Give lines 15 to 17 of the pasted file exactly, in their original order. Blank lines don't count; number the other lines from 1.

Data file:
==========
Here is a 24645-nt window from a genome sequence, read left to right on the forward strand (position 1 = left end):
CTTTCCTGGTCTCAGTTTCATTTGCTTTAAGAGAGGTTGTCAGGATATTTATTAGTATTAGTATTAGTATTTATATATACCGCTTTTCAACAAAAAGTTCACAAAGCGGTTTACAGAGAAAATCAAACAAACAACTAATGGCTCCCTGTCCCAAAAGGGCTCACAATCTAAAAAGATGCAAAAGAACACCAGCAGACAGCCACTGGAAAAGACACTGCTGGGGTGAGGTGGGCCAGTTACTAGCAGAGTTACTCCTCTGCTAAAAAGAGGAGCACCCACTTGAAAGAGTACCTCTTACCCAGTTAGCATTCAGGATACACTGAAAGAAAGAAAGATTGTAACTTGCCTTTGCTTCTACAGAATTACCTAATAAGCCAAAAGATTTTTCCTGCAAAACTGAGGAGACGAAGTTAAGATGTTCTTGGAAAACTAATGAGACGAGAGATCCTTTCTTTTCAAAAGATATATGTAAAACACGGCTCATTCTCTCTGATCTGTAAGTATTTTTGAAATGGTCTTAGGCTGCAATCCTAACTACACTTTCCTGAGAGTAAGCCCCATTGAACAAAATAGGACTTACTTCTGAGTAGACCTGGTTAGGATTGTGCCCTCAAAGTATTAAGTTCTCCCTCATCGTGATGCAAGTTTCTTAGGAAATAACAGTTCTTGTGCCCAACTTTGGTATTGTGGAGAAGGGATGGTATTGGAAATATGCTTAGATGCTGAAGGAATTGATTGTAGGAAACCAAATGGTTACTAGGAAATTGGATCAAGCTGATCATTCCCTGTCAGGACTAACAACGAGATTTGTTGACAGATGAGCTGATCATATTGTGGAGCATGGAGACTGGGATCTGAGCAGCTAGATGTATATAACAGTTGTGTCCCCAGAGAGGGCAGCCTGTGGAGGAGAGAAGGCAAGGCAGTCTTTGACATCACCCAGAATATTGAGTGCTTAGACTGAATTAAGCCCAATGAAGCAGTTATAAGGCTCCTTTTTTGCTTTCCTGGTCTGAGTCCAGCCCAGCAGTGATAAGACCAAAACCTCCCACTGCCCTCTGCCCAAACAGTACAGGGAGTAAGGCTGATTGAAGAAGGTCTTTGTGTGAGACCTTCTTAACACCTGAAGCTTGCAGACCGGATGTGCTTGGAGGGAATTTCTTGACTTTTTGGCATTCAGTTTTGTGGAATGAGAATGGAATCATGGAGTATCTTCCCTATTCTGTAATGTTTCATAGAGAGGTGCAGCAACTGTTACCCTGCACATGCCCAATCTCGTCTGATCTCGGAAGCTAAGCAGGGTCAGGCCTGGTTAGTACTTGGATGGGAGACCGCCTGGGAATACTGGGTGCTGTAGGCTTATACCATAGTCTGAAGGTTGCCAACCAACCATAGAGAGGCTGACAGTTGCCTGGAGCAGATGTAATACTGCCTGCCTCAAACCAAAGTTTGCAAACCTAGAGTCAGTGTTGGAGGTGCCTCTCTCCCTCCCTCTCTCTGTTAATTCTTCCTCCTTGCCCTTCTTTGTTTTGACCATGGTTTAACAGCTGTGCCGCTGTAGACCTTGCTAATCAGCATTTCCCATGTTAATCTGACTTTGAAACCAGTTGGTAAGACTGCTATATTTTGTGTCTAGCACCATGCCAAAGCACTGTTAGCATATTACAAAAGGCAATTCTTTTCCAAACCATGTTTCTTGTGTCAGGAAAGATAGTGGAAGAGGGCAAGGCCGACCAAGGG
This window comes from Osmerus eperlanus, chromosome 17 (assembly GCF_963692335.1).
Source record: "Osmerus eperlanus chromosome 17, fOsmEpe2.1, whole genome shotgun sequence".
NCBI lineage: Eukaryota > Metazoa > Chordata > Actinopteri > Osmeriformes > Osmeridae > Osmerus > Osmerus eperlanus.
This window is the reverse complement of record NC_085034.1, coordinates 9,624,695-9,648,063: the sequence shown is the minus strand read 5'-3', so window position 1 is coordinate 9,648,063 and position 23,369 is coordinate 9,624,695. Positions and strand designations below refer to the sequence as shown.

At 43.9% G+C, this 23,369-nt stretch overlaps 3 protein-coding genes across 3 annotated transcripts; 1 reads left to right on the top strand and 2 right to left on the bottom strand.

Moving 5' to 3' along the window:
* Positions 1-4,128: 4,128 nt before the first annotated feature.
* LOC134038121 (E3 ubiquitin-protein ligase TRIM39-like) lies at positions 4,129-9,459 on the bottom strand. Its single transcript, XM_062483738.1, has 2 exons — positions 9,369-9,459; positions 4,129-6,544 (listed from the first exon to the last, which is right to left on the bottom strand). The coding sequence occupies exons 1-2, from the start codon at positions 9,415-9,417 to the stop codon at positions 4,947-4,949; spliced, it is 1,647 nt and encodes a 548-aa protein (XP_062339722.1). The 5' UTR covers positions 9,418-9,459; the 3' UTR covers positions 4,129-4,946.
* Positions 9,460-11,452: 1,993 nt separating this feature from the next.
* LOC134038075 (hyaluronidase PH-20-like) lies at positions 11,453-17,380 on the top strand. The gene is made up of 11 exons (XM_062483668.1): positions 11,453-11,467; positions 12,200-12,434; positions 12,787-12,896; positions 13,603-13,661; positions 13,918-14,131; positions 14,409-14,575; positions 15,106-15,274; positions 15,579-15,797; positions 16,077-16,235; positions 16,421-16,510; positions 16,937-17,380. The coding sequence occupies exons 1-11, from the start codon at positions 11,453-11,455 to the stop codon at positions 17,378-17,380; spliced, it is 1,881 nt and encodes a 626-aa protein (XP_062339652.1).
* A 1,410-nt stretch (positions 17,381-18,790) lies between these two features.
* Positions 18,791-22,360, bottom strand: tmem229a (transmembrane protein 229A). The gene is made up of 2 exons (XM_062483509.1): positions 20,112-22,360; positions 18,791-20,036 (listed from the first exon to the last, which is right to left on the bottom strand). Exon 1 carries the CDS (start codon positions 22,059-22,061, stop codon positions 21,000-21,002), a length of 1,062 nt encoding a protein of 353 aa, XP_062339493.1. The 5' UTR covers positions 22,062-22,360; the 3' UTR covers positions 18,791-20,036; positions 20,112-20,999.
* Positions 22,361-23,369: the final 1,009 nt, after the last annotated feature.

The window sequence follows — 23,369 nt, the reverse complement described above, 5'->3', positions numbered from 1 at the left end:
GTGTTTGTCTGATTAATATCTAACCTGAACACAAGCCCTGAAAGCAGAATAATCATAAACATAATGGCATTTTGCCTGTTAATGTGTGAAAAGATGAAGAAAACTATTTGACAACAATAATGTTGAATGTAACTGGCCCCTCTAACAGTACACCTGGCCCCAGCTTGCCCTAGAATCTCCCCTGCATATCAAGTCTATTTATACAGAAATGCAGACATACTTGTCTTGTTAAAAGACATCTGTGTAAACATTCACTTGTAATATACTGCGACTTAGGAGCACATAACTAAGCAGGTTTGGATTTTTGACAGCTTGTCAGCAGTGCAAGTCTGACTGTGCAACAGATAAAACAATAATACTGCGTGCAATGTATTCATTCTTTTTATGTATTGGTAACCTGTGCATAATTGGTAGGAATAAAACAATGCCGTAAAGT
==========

* Positions 22,361-23,369: the final 1,009 nt, after the last annotated feature.

The window sequence follows — 23,369 nt, the reverse complement described above, 5'->3', positions numbered from 1 at the left end:
GTGTTTGTCTGATTAATATCTAACCTGAACACAAGCCCTGAAAGCAGAATAATCATAAACATAATGGCATTTTGCCTGTTAATGTGTGAAAAGATGAAGAAAACTATTTGACAACAATAATGTTGAATGTAACTGGCCCCTCTAACAGTACACCTGGCCCCAGCTTGCCCTAGAATCTCCCCTGCATATCAAGTCTATTTATACAGAAATGCAGACATACTTGTCTTGTTAAAAGACATCTGTGTAAACATTCACTTGTAATATACTGCGACTTAGGAGCACATAACTAAGCAGGTTTGGATTTTTGACAGCTTGTCAGCAGTGCAAGTCTGACTGTGCAACAGATAAAACAATAATACTGCGTGCAATGTATTCATTCTTTTTATGTATTGGTAACCTGTGCATAATTGGTAGGAATAAAACAATGCCGTAAAGT